Members of the House of Commons Science and Technology Committee visited the Brahmal Vasudevan Multi Terrain Aerial Robotics Arena on Thursday.
Committee Chair Norman Lamb was joined by fellow MPs Bill Grant, Stephen Metcalfe and former Universities and Science Minister Sam Gyimah, as well as Committee staff members. The visit was part of their inquiry into recreational and commercial drone use.
MPs were welcomed by the Provost, Professor Ian Walmsley, who introduced them to Dr Mirko Kovac, Director of the Aerial Robotics Laboratory. He then presented on Imperial’s work on drone technology and the challenges facing his team and the wider sector.
Dr Kovac outlined his research on the usage of drones for digital infrastructure systems, including diagnostics and repairs, both in the air and underwater. In response to questions from Sam Gyimah and Stephen Metcalfe, Dr Kovac explained that the use of drones for these purposes is widely accepted in the scientific community.
He also explained the difference between mechanical and control intelligence within drone technology and argued that scientists on both sides must collaborate to maximise future progress.
Inspired by the natural world
The lessons learnt from the natural world also featured prominently in the presentation. Drones’ crash resilience properties were being developed, in part inspired by bees’ crash resilience as they land from flight. The ability to land safely is crucial for drones which could be used, for example, to repair pipelines in dangerous conditions.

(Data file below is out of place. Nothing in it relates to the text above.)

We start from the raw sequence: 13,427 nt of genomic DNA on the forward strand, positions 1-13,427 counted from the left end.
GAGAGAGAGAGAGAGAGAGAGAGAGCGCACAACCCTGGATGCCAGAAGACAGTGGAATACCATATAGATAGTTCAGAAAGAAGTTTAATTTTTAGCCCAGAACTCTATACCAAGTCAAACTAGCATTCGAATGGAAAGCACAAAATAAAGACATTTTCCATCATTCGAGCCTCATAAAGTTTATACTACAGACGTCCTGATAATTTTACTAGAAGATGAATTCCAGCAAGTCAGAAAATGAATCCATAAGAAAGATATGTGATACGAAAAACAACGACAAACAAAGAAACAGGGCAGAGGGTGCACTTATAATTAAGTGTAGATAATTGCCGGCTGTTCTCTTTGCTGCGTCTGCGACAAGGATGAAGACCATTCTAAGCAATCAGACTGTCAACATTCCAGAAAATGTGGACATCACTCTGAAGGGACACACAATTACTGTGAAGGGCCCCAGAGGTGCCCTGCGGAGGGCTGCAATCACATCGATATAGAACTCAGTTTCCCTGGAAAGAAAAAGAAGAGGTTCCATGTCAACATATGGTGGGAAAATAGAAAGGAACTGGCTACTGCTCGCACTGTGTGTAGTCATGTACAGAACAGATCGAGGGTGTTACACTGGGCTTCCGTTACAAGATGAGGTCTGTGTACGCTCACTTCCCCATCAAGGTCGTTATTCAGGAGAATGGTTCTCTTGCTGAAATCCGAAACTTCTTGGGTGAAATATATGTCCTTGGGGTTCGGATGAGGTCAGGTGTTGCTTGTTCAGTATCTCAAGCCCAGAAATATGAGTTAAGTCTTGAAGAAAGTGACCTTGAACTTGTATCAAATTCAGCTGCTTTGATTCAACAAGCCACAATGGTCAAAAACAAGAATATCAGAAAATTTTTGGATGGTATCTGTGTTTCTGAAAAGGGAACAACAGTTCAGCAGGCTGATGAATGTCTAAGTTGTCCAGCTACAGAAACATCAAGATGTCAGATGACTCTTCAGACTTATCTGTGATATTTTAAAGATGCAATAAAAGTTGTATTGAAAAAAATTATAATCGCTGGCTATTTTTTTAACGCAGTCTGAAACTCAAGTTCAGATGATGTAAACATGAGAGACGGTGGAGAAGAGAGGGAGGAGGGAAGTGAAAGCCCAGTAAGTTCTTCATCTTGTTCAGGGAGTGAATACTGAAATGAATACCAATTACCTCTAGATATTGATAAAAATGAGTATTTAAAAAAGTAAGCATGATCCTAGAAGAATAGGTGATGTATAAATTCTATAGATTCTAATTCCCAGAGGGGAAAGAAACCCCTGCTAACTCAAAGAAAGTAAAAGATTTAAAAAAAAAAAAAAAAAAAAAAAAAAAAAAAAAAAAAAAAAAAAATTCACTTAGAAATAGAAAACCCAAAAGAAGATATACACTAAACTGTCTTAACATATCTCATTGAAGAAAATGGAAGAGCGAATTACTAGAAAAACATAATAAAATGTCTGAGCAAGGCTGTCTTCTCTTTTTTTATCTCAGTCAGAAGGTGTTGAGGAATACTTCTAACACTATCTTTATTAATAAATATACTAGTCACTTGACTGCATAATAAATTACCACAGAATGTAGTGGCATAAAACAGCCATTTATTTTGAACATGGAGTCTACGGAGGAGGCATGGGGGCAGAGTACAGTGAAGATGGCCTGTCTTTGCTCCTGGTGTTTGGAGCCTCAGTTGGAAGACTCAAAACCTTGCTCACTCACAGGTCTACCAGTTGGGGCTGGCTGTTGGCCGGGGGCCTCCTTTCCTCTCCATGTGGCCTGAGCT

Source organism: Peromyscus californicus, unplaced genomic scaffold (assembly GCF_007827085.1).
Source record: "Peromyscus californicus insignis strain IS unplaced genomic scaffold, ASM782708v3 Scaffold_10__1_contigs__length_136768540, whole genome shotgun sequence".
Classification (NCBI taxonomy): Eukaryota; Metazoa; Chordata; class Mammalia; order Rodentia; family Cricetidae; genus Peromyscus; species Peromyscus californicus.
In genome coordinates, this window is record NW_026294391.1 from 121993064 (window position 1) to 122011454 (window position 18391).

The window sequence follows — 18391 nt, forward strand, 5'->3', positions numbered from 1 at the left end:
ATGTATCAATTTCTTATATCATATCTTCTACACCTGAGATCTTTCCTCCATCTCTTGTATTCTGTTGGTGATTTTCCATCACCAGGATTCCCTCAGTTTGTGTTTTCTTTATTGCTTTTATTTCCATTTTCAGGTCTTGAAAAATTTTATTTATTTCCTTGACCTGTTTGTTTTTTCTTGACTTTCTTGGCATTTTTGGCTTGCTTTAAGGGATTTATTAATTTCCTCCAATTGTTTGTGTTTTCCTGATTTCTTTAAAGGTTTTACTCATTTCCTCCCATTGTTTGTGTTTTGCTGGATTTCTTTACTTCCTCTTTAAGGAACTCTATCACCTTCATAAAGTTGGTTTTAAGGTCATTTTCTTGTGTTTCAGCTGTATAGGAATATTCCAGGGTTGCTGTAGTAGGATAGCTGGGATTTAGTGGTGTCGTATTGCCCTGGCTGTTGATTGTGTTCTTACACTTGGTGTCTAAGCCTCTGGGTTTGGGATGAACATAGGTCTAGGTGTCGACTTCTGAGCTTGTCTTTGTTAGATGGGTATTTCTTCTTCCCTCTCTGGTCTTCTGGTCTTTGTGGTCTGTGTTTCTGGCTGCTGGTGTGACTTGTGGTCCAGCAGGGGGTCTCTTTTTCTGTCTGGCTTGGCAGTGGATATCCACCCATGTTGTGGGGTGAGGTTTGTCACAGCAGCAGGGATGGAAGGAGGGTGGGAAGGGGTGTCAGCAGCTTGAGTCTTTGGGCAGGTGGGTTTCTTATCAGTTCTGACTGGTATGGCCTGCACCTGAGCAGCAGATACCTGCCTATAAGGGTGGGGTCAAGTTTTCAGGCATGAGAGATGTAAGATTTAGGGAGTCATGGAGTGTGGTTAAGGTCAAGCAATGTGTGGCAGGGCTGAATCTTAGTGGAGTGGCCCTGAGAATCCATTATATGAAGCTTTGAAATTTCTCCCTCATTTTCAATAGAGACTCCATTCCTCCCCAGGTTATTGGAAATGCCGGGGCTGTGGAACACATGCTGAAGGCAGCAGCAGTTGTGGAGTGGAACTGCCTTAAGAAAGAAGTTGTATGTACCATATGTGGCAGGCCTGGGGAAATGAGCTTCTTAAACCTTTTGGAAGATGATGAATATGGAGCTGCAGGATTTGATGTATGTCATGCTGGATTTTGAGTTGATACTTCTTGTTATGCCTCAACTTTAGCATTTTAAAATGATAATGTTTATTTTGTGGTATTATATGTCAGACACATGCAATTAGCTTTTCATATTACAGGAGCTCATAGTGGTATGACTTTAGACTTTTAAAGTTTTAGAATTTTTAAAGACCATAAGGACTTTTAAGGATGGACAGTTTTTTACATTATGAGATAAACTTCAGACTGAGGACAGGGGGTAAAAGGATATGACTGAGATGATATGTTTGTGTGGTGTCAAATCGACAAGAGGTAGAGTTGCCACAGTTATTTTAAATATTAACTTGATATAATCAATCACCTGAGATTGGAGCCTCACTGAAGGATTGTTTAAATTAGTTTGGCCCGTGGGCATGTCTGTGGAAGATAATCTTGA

The diving techniques of various aquatic mammals have been analysed while building ‘aquatic micro aerial vehicles’ – drones which can both fly in the air and float on water. The goal is for these drones to be able to assess mechanical failings underwater much more quickly than human divers could do so.
With these breakthroughs on the horizon, Sam Gyimah asked about the commercialisation strategy underpinning the laboratory’s work. Dr Kovac outlined his team’s work in this area, but also explained the importance of blue-sky research funding alongside narrower, industry-led projects.
Interaction is the new frontier
Dr Kovac emphasised the importance of focusing on drones’ interactions with other objects and people when considering their future applications. He described collaborating with the Dyson Robots Lab on vision-based robotics and showed a video of a drone’s field trials, detecting moving cars. Imperial students then demonstrated for MPs a drone autonomously flying and landing over an object.
Dr Kovac explained why interaction is so key for the future of aerial robotics. Within the next decade, he predicted, drones would be a key element of delivery systems – from online shopping parcels to emergency blood or organ donations – as well as being used in many other industries, such as surveying. He also outlined his vision for offshore infrastructure drones, which would ‘live’ autonomously on-site, running diagnostics and making repairs when necessary.
Norman Lamb asked Dr Kovac what changes he’d like to see in the regulatory framework around drones. Dr Kovac outlined four priorities: license exemptions for universities; more readily available testing spaces; regulation around drones’ interaction; and a stronger focus on the mechanics of drones.
There was consensus that, as Dr Kovac described, current regulation had created a “bottleneck” in terms of testing and advancing drone technology. MPs seemed sympathetic to the idea of exempting universities from commercial operator regulations around drones and Bill Grant asked about the Swiss model of providing temporarily unregulated airspace for drone testing, an idea Dr Kovac praised.
The Science and Technology’s Committee inquiry into recreational and commercial drone use is currently taking oral evidence. It will then produce a report with recommendations for the Government, which in turn is expected to bring forward a ‘Drones Bill’ later this year.
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